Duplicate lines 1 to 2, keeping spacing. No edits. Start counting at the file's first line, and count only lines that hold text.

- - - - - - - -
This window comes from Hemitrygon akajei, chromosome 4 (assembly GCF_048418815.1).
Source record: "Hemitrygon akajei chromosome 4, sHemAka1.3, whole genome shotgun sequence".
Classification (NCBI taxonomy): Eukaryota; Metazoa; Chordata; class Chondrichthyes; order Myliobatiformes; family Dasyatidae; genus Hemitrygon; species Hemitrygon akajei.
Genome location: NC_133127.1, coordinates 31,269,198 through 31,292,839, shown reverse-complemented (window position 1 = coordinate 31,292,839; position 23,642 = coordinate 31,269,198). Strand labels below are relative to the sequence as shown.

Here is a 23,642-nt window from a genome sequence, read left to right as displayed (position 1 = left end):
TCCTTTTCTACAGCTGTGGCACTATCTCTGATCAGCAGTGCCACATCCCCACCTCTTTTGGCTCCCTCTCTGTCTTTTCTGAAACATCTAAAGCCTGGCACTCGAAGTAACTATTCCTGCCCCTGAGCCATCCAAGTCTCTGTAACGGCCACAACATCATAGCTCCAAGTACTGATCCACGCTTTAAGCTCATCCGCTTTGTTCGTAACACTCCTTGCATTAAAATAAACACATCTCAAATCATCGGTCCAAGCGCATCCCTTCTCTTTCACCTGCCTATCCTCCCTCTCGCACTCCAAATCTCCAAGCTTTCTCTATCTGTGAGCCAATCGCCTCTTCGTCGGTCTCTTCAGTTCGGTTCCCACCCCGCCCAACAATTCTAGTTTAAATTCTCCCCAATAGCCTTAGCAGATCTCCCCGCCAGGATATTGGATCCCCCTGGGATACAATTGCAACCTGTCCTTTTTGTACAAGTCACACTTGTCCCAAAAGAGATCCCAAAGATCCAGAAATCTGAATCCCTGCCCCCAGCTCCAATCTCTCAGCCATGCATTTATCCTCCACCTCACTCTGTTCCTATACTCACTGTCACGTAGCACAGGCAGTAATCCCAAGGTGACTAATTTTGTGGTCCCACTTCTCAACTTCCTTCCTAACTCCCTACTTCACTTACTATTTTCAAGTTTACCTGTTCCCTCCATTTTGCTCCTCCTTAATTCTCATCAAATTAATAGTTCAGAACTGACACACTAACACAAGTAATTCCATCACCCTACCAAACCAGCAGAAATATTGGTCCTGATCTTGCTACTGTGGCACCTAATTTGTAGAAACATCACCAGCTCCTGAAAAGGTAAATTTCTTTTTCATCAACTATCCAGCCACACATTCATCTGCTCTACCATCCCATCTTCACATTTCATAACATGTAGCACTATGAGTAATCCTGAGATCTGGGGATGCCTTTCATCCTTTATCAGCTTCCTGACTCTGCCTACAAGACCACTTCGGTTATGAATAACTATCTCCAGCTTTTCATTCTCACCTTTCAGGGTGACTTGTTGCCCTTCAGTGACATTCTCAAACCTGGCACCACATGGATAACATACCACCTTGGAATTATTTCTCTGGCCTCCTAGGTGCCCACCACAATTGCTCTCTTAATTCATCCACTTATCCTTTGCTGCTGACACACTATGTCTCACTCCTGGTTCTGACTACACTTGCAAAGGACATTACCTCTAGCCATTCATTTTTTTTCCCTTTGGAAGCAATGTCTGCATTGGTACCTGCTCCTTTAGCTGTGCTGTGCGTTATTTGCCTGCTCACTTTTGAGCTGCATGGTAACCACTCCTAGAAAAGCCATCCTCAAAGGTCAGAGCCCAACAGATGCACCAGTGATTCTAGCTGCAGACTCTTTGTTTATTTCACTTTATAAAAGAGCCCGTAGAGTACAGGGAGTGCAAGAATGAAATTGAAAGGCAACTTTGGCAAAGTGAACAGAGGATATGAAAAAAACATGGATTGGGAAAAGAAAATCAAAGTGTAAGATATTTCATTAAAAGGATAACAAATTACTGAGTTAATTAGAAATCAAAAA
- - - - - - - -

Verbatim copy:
This window comes from Hemitrygon akajei, chromosome 4 (assembly GCF_048418815.1).
Source record: "Hemitrygon akajei chromosome 4, sHemAka1.3, whole genome shotgun sequence".